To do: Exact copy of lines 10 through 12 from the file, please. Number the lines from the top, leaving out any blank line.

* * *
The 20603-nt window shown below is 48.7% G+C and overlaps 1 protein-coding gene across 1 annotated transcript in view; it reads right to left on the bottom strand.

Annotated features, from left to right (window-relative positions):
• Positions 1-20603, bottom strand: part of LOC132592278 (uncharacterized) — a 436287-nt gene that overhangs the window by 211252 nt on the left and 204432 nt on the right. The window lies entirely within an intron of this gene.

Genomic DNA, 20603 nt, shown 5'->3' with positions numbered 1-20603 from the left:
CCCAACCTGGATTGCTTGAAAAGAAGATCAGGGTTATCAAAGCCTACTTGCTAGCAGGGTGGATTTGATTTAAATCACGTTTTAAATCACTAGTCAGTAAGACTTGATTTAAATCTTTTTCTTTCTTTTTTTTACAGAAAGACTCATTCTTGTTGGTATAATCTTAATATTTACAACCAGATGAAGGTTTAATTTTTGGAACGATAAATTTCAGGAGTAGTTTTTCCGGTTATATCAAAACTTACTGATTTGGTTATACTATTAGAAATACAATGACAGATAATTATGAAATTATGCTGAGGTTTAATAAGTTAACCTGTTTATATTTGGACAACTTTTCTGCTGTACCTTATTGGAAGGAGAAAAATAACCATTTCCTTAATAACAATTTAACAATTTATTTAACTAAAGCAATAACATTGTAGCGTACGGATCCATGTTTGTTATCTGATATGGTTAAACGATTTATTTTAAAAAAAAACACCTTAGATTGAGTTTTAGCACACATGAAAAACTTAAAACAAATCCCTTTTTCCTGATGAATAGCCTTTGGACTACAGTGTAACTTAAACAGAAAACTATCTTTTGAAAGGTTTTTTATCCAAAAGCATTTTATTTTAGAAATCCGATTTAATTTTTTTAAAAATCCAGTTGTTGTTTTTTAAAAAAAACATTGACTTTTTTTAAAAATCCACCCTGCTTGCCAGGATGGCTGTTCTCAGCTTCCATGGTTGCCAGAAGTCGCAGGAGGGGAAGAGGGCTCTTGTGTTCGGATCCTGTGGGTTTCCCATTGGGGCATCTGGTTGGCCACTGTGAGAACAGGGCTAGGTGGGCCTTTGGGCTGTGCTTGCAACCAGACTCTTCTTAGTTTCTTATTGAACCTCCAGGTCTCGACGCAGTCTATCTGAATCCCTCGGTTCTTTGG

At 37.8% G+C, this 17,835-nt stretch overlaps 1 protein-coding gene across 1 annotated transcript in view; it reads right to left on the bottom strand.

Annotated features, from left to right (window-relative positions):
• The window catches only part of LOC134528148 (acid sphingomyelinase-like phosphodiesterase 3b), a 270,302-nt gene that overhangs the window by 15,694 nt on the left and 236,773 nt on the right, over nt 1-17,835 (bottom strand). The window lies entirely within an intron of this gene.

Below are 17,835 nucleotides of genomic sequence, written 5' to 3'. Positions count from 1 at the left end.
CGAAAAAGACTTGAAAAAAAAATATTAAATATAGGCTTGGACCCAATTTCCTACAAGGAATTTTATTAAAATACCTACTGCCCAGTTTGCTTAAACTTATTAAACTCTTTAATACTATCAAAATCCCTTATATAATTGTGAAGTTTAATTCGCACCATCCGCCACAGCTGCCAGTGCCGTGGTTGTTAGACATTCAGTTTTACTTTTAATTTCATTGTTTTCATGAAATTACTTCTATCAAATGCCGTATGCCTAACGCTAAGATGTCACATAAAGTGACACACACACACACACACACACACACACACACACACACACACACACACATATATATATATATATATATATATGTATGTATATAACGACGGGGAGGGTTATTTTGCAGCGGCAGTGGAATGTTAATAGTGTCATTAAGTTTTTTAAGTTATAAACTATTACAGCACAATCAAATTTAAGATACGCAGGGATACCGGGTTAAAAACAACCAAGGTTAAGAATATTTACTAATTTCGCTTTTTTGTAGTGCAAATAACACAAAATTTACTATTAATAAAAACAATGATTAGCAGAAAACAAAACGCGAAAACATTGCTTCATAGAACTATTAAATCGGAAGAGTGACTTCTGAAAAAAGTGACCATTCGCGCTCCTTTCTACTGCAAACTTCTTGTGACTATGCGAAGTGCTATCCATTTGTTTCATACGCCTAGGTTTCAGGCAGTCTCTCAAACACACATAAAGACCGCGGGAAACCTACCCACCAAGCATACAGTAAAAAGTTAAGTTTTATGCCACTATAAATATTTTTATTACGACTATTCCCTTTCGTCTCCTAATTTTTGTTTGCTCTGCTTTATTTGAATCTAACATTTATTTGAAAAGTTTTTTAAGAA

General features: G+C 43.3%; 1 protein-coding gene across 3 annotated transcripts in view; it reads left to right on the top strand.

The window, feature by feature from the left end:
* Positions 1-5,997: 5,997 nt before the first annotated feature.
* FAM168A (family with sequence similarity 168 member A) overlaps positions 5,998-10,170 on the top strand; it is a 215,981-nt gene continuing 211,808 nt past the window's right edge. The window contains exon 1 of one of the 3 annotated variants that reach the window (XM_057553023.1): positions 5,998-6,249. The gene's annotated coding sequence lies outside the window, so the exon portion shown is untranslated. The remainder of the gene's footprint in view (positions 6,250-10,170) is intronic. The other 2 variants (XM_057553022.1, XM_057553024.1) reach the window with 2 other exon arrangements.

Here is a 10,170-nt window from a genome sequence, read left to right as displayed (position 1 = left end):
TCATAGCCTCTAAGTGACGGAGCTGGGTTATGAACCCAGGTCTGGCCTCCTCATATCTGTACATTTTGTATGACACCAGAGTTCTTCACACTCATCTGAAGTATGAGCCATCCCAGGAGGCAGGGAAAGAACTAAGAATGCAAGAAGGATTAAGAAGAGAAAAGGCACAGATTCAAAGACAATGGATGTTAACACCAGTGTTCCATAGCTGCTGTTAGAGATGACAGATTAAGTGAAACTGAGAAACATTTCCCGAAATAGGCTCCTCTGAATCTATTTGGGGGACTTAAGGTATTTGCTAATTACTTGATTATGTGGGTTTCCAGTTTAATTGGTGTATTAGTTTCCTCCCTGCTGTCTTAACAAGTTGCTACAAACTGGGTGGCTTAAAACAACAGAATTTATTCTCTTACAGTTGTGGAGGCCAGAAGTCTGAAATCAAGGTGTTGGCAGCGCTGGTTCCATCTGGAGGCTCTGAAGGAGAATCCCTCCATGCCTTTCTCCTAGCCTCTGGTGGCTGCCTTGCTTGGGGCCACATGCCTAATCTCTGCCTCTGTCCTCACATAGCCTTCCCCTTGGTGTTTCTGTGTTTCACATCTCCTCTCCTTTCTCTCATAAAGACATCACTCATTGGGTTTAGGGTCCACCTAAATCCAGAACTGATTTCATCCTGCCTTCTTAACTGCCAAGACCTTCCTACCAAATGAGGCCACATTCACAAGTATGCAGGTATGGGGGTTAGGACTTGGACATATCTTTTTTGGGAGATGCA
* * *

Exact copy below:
CGAAAAAGACTTGAAAAAAAAATATTAAATATAGGCTTGGACCCAATTTCCTACAAGGAATTTTATTAAAATACCTACTGCCCAGTTTGCTTAAACTTATTAAACTCTTTAATACTATCAAAATCCCTTATATAATTGTGAAGTTTAATTCGCACCATCCGCCACAGCTGCCAGTGCCGTGGTTGTTAGACATTCAGTTTTACTTTTAATTTCATTGTTTTCATGAAATTACTTCTATCAAATGCCGTATGCCTAACGCTAAGATGTCACATAAAGTGACACACACACACACACACACACACACACACACACACACACACACACACATATATATATATATATATATATATGTATGTATATAACGACGGGGAGGGTTATTTTGCAGCGGCAGTGGAATGTTAATAGTGTCATTAAGTTTTTTAAGTTATAAACTATTACAGCACAATCAAATTTAAGATACGCAGGGATACCGGGTTAAAAACAACCAAGGTTAAGAATATTTACTAATTTCGCTTTTTTGTAGTGCAAATAACACAAAATTTACTATTAATAAAAACAATGATTAGCAGAAAACAAAACGCGAAAACATTGCTTCATAGAACTATTAAATCGGAAGAGTGACTTCTGAAAAAAGTGACCATTCGCGCTCCTTTCTACTGCAAACTTCTTGTGACTATGCGAAGTGCTATCCATTTGTTTCATACGCCTAGGTTTCAGGCAGTCTCTCAAACACACATAAAGACCGCGGGAAACCTACCCACCAAGCATACAGTAAAAAGTTAAGTTTTATGCCACTATAAATATTTTTATTACGACTATTCCCTTTCGTCTCCTAATTTTTGTTTGCTCTGCTTTATTTGAATCTAACATTTATTTGAAAAGTTTTTTAAGAA

General features: G+C 43.3%; 1 protein-coding gene across 3 annotated transcripts in view; it reads left to right on the top strand.

The window, feature by feature from the left end: